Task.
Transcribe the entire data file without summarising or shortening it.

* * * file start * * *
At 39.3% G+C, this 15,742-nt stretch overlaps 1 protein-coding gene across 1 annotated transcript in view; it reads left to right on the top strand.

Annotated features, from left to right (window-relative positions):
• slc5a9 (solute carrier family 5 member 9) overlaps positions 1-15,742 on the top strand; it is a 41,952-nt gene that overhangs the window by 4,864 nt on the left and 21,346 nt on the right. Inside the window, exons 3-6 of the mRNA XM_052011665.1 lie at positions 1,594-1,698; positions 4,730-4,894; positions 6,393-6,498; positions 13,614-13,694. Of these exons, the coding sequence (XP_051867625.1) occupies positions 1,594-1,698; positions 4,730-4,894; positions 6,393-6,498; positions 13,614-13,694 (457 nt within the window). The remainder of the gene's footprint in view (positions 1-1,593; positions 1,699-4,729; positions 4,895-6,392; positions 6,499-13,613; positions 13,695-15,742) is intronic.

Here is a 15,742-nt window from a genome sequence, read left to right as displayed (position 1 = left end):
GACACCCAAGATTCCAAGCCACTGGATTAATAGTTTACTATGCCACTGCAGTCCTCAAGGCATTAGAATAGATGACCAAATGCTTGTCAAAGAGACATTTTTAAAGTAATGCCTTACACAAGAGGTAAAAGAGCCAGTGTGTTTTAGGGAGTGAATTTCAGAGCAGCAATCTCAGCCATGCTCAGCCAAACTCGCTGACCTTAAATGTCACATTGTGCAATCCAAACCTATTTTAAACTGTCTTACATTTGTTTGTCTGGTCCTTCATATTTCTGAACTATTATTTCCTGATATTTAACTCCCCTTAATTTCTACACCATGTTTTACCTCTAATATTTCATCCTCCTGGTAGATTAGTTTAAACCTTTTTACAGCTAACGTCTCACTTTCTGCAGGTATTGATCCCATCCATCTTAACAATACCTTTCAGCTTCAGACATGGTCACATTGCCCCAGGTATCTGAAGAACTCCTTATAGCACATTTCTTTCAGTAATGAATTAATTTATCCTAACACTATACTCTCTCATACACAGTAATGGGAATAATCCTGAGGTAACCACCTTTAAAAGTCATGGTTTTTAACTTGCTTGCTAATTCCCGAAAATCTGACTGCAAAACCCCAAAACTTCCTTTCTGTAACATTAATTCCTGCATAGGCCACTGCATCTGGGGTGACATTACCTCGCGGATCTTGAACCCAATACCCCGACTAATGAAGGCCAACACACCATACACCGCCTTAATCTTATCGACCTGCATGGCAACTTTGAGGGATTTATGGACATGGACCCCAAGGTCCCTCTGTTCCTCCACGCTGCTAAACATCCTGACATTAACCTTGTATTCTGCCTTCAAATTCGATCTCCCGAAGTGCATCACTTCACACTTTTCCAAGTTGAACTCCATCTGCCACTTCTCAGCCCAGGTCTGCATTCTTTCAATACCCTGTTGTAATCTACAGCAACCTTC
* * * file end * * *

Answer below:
At 39.3% G+C, this 15,742-nt stretch overlaps 1 protein-coding gene across 1 annotated transcript in view; it reads left to right on the top strand.

Annotated features, from left to right (window-relative positions):
• slc5a9 (solute carrier family 5 member 9) overlaps positions 1-15,742 on the top strand; it is a 41,952-nt gene that overhangs the window by 4,864 nt on the left and 21,346 nt on the right. Inside the window, exons 3-6 of the mRNA XM_052011665.1 lie at positions 1,594-1,698; positions 4,730-4,894; positions 6,393-6,498; positions 13,614-13,694. Of these exons, the coding sequence (XP_051867625.1) occupies positions 1,594-1,698; positions 4,730-4,894; positions 6,393-6,498; positions 13,614-13,694 (457 nt within the window). The remainder of the gene's footprint in view (positions 1-1,593; positions 1,699-4,729; positions 4,895-6,392; positions 6,499-13,613; positions 13,695-15,742) is intronic.

Here is a 15,742-nt window from a genome sequence, read left to right as displayed (position 1 = left end):
GACACCCAAGATTCCAAGCCACTGGATTAATAGTTTACTATGCCACTGCAGTCCTCAAGGCATTAGAATAGATGACCAAATGCTTGTCAAAGAGACATTTTTAAAGTAATGCCTTACACAAGAGGTAAAAGAGCCAGTGTGTTTTAGGGAGTGAATTTCAGAGCAGCAATCTCAGCCATGCTCAGCCAAACTCGCTGACCTTAAATGTCACATTGTGCAATCCAAACCTATTTTAAACTGTCTTACATTTGTTTGTCTGGTCCTTCATATTTCTGAACTATTATTTCCTGATATTTAACTCCCCTTAATTTCTACACCATGTTTTACCTCTAATATTTCATCCTCCTGGTAGATTAGTTTAAACCTTTTTACAGCTAACGTCTCACTTTCTGCAGGTATTGATCCCATCCATCTTAACAATACCTTTCAGCTTCAGACATGGTCACATTGCCCCAGGTATCTGAAGAACTCCTTATAGCACATTTCTTTCAGTAATGAATTAATTTATCCTAACACTATACTCTCTCATACACAGTAATGGGAATAATCCTGAGGTAACCACCTTTAAAAGTCATGGTTTTTAACTTGCTTGCTAATTCCCGAAAATCTGACTGCAAAACCCCAAAACTTCCTTTCTGTAACATTAATTCCTGCATAGGCCACTGCATCTGGGGTGACATTACCTCGCGGATCTTGAACCCAATACCCCGACTAATGAAGGCCAACACACCATACACCGCCTTAATCTTATCGACCTGCATGGCAACTTTGAGGGATTTATGGACATGGACCCCAAGGTCCCTCTGTTCCTCCACGCTGCTAAACATCCTGACATTAACCTTGTATTCTGCCTTCAAATTCGATCTCCCGAAGTGCATCACTTCACACTTTTCCAAGTTGAACTCCATCTGCCACTTCTCAGCCCAGGTCTGCATTCTTTCAATACCCTGTTGTAATCTACAGCAACCTTC